Month: December 2015

Rule amendments to be effective from 1st January 2016


UnknownThe AJA are pleased to advise that following a request from the AJA to the BHA, the deposit cost for an appeal by an amateur jockey has been adjusted, reducing it to be in line with the deposit cost for an appeal by an apprentice or conditional jockey.

All jockeys are advised that following consultation, the BHA Board approved the following Rule amendments which will be effective from 1st January 2016:

Rule (A)78. Bringing an appeal

78.3 No appeal notice may be lodged unless it is accompanied by a deposit of

78.3.1 in the case of an appeal by an Apprentice Jockey, Conditional Jockey or amateur rider £110, in any case where a financial penalty of £500 or less was imposed, and otherwise £250;

78.3.2 in any other case £220, in any case where a financial penalty of £500 or less was imposed, and otherwise £500.

Rule (B)46. Remounting or Pulling up a horse

46.1 If during the race a horse is remounted and continues in the race it shall, on an objection to the Stewards under Part 7, be disqualified.

46.2 No rider may remount after a race has started and ride back to the place appointed for unsaddling unless

46.2.1 he has been examined by a Racecourse Medical Officer, and

46.2.2 his horse has been examined by a Veterinary Surgeon.

46.3 Paragraph 46.2.1 does not apply if the Racecourse Medical Officer is unable to carry out the examination before completion of the veterinary examination under Paragraph 46.2.2.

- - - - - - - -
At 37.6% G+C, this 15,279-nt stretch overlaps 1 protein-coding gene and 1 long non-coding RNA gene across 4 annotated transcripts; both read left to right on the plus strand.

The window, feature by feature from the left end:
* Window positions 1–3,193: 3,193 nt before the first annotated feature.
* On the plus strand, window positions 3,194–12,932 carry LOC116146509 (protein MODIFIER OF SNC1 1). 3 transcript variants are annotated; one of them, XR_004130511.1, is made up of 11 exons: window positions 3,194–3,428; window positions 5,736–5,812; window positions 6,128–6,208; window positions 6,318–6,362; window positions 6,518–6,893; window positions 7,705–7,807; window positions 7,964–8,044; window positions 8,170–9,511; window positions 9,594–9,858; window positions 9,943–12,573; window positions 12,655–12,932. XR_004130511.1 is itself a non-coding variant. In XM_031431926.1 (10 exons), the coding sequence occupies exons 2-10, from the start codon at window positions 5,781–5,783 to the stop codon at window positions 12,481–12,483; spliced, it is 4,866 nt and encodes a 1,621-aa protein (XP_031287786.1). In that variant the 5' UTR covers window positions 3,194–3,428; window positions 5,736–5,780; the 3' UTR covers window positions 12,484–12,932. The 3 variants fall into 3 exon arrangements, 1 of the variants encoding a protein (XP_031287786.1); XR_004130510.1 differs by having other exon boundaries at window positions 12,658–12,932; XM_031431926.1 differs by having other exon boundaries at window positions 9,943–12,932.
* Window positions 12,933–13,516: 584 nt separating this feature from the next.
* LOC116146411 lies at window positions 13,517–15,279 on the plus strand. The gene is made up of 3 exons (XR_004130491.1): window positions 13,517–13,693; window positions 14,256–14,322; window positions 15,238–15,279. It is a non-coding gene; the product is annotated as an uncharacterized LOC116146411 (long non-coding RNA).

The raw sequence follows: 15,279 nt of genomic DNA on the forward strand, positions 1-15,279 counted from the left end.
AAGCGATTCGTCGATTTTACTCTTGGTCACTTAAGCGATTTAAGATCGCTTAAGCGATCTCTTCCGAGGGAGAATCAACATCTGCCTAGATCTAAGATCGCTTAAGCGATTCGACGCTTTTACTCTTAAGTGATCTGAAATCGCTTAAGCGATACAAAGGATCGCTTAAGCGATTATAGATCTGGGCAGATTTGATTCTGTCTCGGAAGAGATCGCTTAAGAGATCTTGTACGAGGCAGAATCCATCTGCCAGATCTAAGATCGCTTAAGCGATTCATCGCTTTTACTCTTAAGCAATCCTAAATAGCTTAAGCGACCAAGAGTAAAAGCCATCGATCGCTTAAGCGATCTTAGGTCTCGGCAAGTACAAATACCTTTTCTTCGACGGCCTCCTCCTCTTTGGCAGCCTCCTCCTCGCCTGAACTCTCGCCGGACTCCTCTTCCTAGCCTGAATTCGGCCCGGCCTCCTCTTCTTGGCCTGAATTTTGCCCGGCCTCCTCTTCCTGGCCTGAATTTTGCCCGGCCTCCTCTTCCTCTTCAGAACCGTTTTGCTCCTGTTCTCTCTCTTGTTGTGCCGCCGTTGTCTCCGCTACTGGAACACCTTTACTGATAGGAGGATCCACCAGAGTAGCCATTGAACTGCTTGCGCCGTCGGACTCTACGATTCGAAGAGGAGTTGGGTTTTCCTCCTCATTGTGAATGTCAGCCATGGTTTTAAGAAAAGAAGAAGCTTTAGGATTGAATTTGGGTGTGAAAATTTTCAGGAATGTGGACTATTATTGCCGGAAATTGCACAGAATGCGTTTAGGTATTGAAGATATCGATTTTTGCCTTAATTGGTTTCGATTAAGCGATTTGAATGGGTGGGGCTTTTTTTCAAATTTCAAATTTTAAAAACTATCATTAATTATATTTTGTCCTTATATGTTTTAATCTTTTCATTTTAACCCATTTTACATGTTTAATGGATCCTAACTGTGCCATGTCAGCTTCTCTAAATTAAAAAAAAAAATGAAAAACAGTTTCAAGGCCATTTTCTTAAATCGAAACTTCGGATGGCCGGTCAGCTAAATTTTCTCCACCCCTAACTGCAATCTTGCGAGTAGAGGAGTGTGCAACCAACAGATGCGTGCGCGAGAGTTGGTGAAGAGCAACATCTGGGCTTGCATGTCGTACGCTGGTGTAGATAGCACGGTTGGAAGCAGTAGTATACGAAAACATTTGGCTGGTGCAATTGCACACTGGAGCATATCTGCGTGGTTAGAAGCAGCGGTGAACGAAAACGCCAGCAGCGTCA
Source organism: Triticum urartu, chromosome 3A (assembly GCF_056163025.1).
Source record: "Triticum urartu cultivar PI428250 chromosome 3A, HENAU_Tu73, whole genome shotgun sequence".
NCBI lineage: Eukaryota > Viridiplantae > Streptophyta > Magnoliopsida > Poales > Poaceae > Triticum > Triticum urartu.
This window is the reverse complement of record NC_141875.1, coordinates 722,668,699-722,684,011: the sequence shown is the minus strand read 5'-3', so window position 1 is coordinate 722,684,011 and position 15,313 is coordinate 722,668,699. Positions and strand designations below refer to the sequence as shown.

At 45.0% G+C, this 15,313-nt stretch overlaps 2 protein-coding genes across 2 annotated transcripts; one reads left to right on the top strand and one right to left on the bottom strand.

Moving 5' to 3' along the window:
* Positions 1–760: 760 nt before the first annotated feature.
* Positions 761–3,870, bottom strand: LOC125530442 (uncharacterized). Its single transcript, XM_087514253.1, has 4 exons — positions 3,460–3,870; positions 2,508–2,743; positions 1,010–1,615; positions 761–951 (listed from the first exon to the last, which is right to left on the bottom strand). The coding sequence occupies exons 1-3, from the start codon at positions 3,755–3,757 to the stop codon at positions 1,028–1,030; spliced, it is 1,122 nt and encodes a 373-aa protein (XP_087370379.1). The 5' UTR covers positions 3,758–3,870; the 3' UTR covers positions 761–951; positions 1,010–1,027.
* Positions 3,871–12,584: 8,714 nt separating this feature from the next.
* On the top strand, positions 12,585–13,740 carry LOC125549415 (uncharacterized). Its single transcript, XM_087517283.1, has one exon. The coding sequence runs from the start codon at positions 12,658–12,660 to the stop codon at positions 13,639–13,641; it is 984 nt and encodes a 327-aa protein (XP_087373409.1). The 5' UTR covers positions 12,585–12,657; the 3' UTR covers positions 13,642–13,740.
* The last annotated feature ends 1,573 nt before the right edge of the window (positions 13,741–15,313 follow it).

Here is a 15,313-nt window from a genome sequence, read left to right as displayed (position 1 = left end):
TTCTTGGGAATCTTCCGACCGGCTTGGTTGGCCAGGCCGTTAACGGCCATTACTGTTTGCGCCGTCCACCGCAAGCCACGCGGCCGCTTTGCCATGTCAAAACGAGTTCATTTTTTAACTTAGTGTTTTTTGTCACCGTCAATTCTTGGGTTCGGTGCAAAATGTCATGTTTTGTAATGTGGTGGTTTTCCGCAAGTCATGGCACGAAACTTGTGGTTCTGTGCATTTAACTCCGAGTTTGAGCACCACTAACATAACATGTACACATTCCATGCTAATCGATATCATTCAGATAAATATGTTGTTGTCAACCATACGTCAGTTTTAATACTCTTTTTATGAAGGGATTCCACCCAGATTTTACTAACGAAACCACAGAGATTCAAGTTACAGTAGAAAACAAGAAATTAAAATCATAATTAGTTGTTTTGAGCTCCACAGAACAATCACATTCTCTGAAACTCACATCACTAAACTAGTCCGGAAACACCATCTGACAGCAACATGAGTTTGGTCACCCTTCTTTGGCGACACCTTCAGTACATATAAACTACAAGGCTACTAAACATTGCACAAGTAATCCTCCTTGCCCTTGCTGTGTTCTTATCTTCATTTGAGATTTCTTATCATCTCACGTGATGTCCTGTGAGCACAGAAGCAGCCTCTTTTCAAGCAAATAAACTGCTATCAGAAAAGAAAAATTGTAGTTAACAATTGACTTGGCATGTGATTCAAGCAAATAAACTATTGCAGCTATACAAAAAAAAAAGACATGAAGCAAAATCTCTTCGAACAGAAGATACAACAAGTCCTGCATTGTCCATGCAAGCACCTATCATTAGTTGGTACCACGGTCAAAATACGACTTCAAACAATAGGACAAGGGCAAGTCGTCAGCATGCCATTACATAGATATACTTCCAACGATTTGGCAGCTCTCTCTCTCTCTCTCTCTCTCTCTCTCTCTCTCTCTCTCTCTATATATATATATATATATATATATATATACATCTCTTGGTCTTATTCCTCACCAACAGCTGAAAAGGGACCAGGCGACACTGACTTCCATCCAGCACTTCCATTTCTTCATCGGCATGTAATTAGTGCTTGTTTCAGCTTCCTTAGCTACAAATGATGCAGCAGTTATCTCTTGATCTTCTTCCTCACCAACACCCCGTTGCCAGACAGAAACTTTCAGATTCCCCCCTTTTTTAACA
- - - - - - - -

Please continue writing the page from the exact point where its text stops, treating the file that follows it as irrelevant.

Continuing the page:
46.4 Where a Rider pulls up for any of the reasons listed under Rule (D)45.3, he cannot subsequently re-join the race and must wait in the area where he pulled up until all contenders in the race have passed by and, if the race is a steeple chase or hurdle race, he must refrain from jumping any further Obstacles.

46.5 The horse of a Rider who is found to have contravened Paragraph 46.4 shall, on an objection to the Stewards under Part 7, be disqualified.

46.6 In this Rule Veterinary Surgeon means any qualified veterinary practitioner appropriately registered to practice.

Rule (D)37. Whips used for racing

37.1 No Rider may ride in any race unless he is carrying a whip approved by the Authority that complies with the specifications contained in Part 2 of Schedule 2.

37.2 Other than adjustments to the handle/grip, an approved whip must not be modified in any way (for example, by the addition of tape to the flap or shaft).

37.3 No substitute for a whip may be carried in any race.

37.4 A whip approved for racing in steeple chases or hurdle races may be carried in such races or in flat races, but a whip approved for flat racing may be carried in flat races only.

Rule (D)45. Riding to achieve the best possible placing

45.1 A Rider must

45.1.1 ride his horse throughout the race in such a way that he can be seen to have made a genuine attempt to obtain from his horse timely, real and substantial efforts to achieve the best possible placing, and

45.1.2 take and be seen to take all other reasonable and permissible measures throughout the race, however it develops, to ensure the horse is given a full opportunity to achieve the best possible placing.

45.2 For the purposes of Paragraph 45.1, whilst it is not necessary for the Rider to use the whip, the Rider must give his horse at least a hands and heels ride.

45.3 But the Rider must pull up the horse where

45.3.1 it is lame or injured,

45.3.2 it is exhausted, or

45.3.3 the Rider consider that it would be contrary to the horse’s welfare to continue riding out because the horse45.3.3.1 has no more to give or is ‘tailed off’ through fatigue, or has a problem which is materially affecting its performance.